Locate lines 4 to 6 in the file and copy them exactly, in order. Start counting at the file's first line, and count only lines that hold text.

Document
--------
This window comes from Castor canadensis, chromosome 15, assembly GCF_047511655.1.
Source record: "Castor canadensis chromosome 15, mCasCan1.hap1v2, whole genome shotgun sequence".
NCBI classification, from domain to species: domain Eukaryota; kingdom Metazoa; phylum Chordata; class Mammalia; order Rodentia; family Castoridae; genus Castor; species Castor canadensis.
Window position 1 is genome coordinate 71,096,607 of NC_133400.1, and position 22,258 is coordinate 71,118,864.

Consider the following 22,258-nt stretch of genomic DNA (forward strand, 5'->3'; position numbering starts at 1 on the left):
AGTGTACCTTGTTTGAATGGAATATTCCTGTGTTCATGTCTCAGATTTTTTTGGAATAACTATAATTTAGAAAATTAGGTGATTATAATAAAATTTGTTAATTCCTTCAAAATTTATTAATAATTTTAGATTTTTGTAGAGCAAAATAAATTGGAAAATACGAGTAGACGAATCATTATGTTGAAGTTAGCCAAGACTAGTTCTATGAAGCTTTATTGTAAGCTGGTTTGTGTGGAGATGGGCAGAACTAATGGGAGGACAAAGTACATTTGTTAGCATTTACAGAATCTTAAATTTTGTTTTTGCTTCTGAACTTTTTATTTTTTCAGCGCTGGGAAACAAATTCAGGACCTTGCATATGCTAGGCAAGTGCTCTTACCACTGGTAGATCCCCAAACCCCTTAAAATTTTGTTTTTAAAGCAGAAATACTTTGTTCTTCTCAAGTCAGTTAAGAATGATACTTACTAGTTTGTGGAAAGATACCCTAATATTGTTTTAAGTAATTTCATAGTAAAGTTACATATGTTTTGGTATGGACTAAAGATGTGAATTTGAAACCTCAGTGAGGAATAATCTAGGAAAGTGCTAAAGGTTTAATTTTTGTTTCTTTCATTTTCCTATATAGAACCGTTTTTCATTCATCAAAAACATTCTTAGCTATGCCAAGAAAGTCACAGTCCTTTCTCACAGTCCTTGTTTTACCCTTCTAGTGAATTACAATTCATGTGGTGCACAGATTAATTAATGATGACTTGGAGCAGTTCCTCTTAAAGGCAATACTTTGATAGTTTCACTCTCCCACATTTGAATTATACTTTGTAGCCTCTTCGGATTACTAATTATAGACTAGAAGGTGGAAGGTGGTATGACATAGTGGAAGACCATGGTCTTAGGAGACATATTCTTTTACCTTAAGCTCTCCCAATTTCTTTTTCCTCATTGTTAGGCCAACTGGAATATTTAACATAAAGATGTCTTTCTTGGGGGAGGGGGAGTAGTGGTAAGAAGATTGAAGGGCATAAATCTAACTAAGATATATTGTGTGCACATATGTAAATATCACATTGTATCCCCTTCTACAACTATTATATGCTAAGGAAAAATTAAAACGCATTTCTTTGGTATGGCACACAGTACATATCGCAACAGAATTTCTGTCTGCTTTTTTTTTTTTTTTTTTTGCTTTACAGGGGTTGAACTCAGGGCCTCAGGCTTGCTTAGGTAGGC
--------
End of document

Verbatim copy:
Window position 1 is genome coordinate 71,096,607 of NC_133400.1, and position 22,258 is coordinate 71,118,864.

Consider the following 22,258-nt stretch of genomic DNA (forward strand, 5'->3'; position numbering starts at 1 on the left):
AGTGTACCTTGTTTGAATGGAATATTCCTGTGTTCATGTCTCAGATTTTTTTGGAATAACTATAATTTAGAAAATTAGGTGATTATAATAAAATTTGTTAATTCCTTCAAAATTTATTAATAATTTTAGATTTTTGTAGAGCAAAATAAATTGGAAAATACGAGTAGACGAATCATTATGTTGAAGTTAGCCAAGACTAGTTCTATGAAGCTTTATTGTAAGCTGGTTTGTGTGGAGATGGGCAGAACTAATGGGAGGACAAAGTACATTTGTTAGCATTTACAGAATCTTAAATTTTGTTTTTGCTTCTGAACTTTTTATTTTTTCAGCGCTGGGAAACAAATTCAGGACCTTGCATATGCTAGGCAAGTGCTCTTACCACTGGTAGATCCCCAAACCCCTTAAAATTTTGTTTTTAAAGCAGAAATACTTTGTTCTTCTCAAGTCAGTTAAGAATGATACTTACTAGTTTGTGGAAAGATACCCTAATATTGTTTTAAGTAATTTCATAGTAAAGTTACATATGTTTTGGTATGGACTAAAGATGTGAATTTGAAACCTCAGTGAGGAATAATCTAGGAAAGTGCTAAAGGTTTAATTTTTGTTTCTTTCATTTTCCTATATAGAACCGTTTTTCATTCATCAAAAACATTCTTAGCTATGCCAAGAAAGTCACAGTCCTTTCTCACAGTCCTTGTTTTACCCTTCTAGTGAATTACAATTCATGTGGTGCACAGATTAATTAATGATGACTTGGAGCAGTTCCTCTTAAAGGCAATACTTTGATAGTTTCACTCTCCCACATTTGAATTATACTTTGTAGCCTCTTCGGATTACTAATTATAGACTAGAAGGTGGAAGGTGGTATGACATAGTGGAAGACCATGGTCTTAGGAGACATATTCTTTTACCTTAAGCTCTCCCAATTTCTTTTTCCTCATTGTTAGGCCAACTGGAATATTTAACATAAAGATGTCTTTCTTGGGGGAGGGGGAGTAGTGGTAAGAAGATTGAAGGGCATAAATCTAACTAAGATATATTGTGTGCACATATGTAAATATCACATTGTATCCCCTTCTACAACTATTATATGCTAAGGAAAAATTAAAACGCATTTCTTTGGTATGGCACACAGTACATATCGCAACAGAATTTCTGTCTGCTTTTTTTTTTTTTTTTTTTGCTTTACAGGGGTTGAACTCAGGGCCTCAGGCTTGCTTAGGTAGGC